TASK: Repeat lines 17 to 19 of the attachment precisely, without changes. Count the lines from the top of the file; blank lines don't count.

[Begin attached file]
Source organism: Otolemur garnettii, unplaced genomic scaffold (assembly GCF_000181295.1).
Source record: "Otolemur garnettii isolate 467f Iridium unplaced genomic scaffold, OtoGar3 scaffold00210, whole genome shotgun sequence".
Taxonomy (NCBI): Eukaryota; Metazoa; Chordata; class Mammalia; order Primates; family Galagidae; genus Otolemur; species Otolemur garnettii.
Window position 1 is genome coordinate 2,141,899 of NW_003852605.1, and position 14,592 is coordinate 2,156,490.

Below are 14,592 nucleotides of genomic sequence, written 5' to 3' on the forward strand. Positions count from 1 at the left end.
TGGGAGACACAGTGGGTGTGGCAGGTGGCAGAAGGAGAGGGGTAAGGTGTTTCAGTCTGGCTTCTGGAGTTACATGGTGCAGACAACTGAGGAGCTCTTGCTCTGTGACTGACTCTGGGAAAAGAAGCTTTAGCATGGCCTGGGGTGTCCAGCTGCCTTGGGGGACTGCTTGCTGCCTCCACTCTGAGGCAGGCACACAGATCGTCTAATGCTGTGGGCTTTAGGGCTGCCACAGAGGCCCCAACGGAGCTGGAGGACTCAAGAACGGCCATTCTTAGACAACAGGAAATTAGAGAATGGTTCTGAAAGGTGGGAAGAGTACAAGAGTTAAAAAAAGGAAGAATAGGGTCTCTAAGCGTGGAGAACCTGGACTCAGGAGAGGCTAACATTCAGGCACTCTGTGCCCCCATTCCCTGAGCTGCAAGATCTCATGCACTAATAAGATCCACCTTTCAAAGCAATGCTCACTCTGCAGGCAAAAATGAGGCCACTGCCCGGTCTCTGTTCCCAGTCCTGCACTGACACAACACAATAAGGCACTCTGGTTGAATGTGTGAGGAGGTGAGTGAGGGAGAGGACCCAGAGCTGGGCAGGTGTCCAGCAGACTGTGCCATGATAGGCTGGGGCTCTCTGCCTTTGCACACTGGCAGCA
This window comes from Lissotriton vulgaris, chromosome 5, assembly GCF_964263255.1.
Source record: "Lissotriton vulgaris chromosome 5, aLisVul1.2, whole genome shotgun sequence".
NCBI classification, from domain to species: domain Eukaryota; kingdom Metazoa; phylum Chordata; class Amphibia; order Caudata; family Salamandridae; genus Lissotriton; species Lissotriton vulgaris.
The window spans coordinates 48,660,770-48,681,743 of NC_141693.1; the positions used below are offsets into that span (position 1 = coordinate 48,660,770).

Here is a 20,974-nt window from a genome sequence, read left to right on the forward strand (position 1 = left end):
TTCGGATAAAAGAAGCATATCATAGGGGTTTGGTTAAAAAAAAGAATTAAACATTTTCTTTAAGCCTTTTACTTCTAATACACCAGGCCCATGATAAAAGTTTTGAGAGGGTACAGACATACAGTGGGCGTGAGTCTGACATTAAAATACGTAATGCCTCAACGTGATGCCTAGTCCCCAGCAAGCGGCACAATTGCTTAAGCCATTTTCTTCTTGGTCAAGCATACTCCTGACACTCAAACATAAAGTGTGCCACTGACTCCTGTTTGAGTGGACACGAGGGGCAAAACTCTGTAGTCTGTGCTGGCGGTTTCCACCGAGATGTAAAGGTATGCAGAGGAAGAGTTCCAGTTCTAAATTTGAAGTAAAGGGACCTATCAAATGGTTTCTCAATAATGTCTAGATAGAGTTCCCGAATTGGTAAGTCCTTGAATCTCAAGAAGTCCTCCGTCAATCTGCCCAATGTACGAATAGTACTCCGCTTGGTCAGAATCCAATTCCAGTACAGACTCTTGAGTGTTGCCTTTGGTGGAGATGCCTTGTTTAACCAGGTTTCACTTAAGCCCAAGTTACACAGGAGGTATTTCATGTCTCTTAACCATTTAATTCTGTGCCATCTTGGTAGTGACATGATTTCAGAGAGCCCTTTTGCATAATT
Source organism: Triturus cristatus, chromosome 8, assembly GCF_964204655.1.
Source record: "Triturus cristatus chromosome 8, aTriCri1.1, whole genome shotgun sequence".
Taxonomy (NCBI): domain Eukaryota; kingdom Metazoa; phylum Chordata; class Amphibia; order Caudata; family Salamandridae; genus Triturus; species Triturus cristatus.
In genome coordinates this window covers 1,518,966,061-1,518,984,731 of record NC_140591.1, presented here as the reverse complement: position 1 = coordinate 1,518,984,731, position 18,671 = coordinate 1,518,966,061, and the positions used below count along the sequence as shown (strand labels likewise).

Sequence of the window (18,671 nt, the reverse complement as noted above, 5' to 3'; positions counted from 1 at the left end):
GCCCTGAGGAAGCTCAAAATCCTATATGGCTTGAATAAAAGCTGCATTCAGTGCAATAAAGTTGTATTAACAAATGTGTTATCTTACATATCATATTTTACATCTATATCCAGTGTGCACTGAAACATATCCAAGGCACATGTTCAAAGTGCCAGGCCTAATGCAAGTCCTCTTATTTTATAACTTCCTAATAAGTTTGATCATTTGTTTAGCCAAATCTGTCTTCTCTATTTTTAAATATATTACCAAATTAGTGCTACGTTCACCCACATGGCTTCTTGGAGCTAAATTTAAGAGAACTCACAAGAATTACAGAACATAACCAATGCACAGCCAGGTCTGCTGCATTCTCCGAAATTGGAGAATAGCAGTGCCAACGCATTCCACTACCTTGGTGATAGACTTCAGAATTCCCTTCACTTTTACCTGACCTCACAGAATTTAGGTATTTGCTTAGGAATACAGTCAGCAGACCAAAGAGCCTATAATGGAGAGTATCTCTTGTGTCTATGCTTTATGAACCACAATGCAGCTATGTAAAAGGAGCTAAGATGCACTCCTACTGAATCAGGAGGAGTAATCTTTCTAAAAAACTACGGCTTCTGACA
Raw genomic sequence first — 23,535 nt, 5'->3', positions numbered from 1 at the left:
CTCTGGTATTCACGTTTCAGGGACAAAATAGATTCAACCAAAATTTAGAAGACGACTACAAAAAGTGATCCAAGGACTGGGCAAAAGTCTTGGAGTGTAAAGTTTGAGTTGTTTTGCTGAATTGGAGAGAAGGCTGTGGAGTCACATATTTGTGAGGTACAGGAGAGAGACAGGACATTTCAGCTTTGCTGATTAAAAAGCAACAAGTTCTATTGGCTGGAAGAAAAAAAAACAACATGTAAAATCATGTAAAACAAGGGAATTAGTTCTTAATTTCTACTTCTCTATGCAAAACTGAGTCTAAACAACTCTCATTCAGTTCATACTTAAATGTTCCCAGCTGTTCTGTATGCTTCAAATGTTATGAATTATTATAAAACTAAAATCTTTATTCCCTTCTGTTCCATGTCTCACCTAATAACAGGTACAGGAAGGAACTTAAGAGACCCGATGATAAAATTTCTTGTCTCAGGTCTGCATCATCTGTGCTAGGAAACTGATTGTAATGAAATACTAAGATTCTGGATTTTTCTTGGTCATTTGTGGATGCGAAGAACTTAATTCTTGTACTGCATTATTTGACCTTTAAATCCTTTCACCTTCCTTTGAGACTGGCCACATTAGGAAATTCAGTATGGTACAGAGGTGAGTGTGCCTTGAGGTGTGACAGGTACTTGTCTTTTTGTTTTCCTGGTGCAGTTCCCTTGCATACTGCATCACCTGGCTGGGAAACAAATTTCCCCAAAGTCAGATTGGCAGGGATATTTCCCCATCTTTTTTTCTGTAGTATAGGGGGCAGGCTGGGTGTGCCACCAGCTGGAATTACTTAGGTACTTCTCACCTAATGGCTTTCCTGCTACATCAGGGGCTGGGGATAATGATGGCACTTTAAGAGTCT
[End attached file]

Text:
Sequence of the window (18,671 nt, the reverse complement as noted above, 5' to 3'; positions counted from 1 at the left end):
GCCCTGAGGAAGCTCAAAATCCTATATGGCTTGAATAAAAGCTGCATTCAGTGCAATAAAGTTGTATTAACAAATGTGTTATCTTACATATCATATTTTACATCTATATCCAGTGTGCACTGAAACATATCCAAGGCACATGTTCAAAGTGCCAGGCCTAATGCAAGTCCTCTTATTTTATAACTTCCTAATAAGTTTGATCATTTGTTTAGCCAAATCTGTCTTCTCTATTTTTAAATATATTACCAAATTAGTGCTACGTTCACCCACATGGCTTCTTGGAGCTAAATTTAAGAGAACTCACAAGAATTACAGAACATAACCAATGCACAGCCAGGTCTGCTGCATTCTCCGAAATTGGAGAATAGCAGTGCCAACGCATTCCACTACCTTGGTGATAGACTTCAGAATTCCCTTCACTTTTACCTGACCTCACAGAATTTAGGTATTTGCTTAGGAATACAGTCAGCAGACCAAAGAGCCTATAATGGAGAGTATCTCTTGTGTCTATGCTTTATGAACCACAATGCAGCTATGTAAAAGGAGCTAAGATGCACTCCTACTGAATCAGGAGGAGTAATCTTTCTAAAAAACTACGGCTTCTGACA
Raw genomic sequence first — 23,535 nt, 5'->3', positions numbered from 1 at the left: